Art & Design

Philly.completely Vacuous (Updated)

November 29, 2012 | by Nathaniel Popkin


Editor’s Note: This article has been altered from the original.

Screencapture, November 28, 2012,

Let me start by saying that I don’t pretend to have an answer–anyone who tells you they know how to make daily newspaper journalism both profitable and rigorous is lying. (At Hidden City, a non-profit, we are attempting to create a model of on-line journalism that relies on a broad range of funding sources–including you!–but our model is only nascent and still developing.)

Let me say also that I receive the “print version” of the Inquirer, a paper I had the privilege to contribute to a year ago, every morning. It always arrives late, but yet it arrives, along with the New York Times, and I read it every day.

For years, I have kept up a web browsing habit to keep myself informed as the day goes on: then then For many of those years, as the Times and Guardian websites improved substantially–though truth be told the Guardian has slipped of late, relying too much on bloggers– remained stuck in both format and delivery. In the last few years, the difference between and the other sites only amplified, and like many people I complained ritually about its organization, architecture, and content. (I complained only more so last year, when I couldn’t even find my own articles.)

Any resent conversation about journalism and media in Philadelphia has led ultimately to the terrible state of News content has often been buried under an archaic organizational structure; there has been too much stock photography; image quality, anyway, has been below standard and the photo plug-in clunky; reader comments have trended overtly racist; and titillation always has too often been given priority.

In October, I met the Inquirer’s editor Bill Marimow (Marimow is the paper’s editor, but he has no management role at He had come in to History Making Productions to be interviewed for the fourth episode of our film series, “Philadelphia: The Great Experiment.” (As a young news reporter in the 1970s, the period of the episode, he was part of the cadre of aggressive writers and editors who transformed the paper into one of the nation’s most honest and thorough media outlets.) While he was sitting in the interview chair between takes, we chatted about the state of the business. The conversation left me hopeful that management at Interstate General Media, the company that owns the Inquirer, Daily News, and, was sincerely focused on improving the website.

When finally, some weeks ago, a newly overhauled appeared on my screen, I was, like many colleagues, enthused. The page was clean and the various sections and hierarchies of content seemed well articulated.

But since then, my visits to the site have dwindled. Why should I check in? There is almost no real news being presented on the homepage. Instead: relentless gossip, sex, sports gossip (not sports), shopping, and worse, an embrace of fake news (e.g., “Bynum merchandise not moving off the shelves,” “Family learns of daughter’s death on Facebook”). Switch back to from and catapult to a different universe. Philly and New York aren’t that different, are they?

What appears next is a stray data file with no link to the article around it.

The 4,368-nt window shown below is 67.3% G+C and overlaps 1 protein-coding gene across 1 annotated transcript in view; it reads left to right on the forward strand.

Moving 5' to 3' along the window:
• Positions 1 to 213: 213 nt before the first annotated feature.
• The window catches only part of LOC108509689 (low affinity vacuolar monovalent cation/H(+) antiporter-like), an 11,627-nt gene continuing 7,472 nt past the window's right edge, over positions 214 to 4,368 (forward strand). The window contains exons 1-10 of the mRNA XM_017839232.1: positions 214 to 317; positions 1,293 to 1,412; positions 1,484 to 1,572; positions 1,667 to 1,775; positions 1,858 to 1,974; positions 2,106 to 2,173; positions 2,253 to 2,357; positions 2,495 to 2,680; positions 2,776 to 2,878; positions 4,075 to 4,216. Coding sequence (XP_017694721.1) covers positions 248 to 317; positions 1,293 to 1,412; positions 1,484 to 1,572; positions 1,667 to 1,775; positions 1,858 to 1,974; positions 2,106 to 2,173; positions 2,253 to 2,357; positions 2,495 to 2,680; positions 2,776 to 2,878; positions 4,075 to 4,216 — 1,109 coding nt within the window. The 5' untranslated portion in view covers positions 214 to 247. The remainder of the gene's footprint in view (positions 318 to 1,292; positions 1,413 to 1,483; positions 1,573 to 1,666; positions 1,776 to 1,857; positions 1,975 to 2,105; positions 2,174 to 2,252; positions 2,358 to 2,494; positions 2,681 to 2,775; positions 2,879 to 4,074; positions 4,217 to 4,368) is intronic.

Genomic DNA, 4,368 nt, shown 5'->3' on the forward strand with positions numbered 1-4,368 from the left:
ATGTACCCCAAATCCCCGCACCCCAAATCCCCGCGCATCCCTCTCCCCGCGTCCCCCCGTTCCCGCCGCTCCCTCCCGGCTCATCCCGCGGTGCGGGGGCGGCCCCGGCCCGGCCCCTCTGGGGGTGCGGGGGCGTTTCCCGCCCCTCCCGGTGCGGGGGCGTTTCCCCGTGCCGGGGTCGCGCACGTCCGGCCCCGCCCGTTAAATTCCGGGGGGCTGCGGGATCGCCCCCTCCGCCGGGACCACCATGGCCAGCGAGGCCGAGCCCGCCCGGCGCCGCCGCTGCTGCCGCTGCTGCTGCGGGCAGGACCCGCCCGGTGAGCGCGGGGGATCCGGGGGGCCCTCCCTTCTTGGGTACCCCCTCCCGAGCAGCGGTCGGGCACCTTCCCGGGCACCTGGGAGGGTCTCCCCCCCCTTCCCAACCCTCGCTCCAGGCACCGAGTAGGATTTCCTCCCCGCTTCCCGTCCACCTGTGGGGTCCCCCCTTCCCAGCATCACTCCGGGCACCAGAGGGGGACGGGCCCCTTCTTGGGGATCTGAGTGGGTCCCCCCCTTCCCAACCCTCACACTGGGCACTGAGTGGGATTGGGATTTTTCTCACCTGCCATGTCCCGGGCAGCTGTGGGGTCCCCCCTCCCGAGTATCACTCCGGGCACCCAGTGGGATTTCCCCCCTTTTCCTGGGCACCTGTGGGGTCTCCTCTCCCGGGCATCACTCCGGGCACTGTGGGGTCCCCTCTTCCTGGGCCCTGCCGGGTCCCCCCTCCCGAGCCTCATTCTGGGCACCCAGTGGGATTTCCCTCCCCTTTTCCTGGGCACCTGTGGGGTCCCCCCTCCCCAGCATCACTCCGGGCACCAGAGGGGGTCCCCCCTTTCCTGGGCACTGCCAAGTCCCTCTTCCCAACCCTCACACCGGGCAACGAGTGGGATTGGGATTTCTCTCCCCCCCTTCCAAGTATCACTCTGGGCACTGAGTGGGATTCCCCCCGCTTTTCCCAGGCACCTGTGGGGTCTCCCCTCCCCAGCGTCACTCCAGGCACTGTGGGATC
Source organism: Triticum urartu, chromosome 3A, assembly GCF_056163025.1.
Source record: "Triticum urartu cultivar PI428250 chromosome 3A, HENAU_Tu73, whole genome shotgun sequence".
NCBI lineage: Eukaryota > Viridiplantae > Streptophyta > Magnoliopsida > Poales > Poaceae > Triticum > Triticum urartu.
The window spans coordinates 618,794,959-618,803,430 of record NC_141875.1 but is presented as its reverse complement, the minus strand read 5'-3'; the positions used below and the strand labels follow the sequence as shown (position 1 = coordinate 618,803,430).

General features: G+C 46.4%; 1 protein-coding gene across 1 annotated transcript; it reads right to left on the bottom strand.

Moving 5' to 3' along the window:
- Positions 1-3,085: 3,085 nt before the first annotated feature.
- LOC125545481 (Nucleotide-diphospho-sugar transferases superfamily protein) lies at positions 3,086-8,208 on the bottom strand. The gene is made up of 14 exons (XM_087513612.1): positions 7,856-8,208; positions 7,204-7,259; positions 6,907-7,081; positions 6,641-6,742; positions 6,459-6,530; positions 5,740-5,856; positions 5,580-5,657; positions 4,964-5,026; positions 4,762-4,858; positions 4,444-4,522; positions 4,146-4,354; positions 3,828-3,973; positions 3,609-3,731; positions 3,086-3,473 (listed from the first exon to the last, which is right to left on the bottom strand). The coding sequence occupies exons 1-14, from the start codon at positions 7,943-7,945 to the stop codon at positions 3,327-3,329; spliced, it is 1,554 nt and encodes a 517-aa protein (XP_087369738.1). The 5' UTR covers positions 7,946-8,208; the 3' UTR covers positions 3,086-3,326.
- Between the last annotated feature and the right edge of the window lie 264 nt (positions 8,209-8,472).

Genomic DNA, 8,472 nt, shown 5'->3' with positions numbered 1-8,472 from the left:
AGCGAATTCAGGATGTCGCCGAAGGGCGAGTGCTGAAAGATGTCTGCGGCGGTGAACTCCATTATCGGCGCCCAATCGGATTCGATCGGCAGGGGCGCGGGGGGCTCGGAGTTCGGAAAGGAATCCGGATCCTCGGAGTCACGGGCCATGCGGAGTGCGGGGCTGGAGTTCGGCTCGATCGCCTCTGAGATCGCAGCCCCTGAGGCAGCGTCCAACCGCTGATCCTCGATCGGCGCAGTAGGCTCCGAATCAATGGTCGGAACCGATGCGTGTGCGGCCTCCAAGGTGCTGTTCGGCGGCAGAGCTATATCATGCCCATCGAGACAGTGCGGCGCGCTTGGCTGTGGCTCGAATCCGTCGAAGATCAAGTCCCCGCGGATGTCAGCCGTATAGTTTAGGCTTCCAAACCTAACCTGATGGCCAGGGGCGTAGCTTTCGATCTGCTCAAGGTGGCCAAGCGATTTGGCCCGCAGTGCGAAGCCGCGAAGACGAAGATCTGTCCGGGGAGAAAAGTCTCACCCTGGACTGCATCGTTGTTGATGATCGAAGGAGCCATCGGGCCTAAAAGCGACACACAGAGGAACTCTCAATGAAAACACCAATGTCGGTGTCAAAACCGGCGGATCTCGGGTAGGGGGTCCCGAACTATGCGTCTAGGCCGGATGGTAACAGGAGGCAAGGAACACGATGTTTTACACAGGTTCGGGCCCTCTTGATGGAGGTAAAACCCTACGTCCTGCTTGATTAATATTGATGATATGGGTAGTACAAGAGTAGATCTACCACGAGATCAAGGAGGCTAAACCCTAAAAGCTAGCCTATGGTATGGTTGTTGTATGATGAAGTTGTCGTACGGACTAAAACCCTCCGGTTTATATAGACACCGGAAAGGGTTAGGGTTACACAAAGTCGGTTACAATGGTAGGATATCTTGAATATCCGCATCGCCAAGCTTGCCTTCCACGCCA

Screen capture from November 26, 2012

Only about 20 percent of the Inquirer’s readership live in the city and some 20 percent live in South Jersey, figures that explain the Inquirer’s recently renewed push to cover suburban towns. But are 75 percent idiots? That’s about the portion of the content presented on the homepage that is fundamentally vacuous and often aggressively dumb.

That’s how this city is being portrayed, consciously or unconsciously, every day on

A week or so after Marimow came in for his film interview, his editor during the hey day, Gene Roberts, did too. Roberts is one of the most highly respected figures in print journalism. Here is what he had to say in the interview recorded by History Making Productions:

In my opinion, people and not just in Philadelphia, but I include Philadelphia in it, are under the illusion that with hand-held devices and computers and 24 hour news television, that they’re getting more news than ever before. And this is an illusion. They are getting considerably less news than ever before. They’re getting it from more sources, but the boots on the ground that are actually out there interviewing people and writing stories is greatly diminished in the United States from what it was 20 years ago.

Screen capture from November 26, 2012

Nevertheless, a newspaper website is really an ingenious thing, for it potentially allows a static document to grow dynamically as they day goes on. That’s why I read–and by the end of the day I have a good sense of the major stories developing for the next day. But at, there is little sign of that connection to the journalists of the Inquirer and Daily News and the hundreds of stories they are following. Much of the content reads as vague–headlines are often indecipherable–and meaningless.

And because news is so rarely presented, the website is creating a disincentive to checking in throughout the day. There must be a real cost to this in reduced per-click advertising revenue.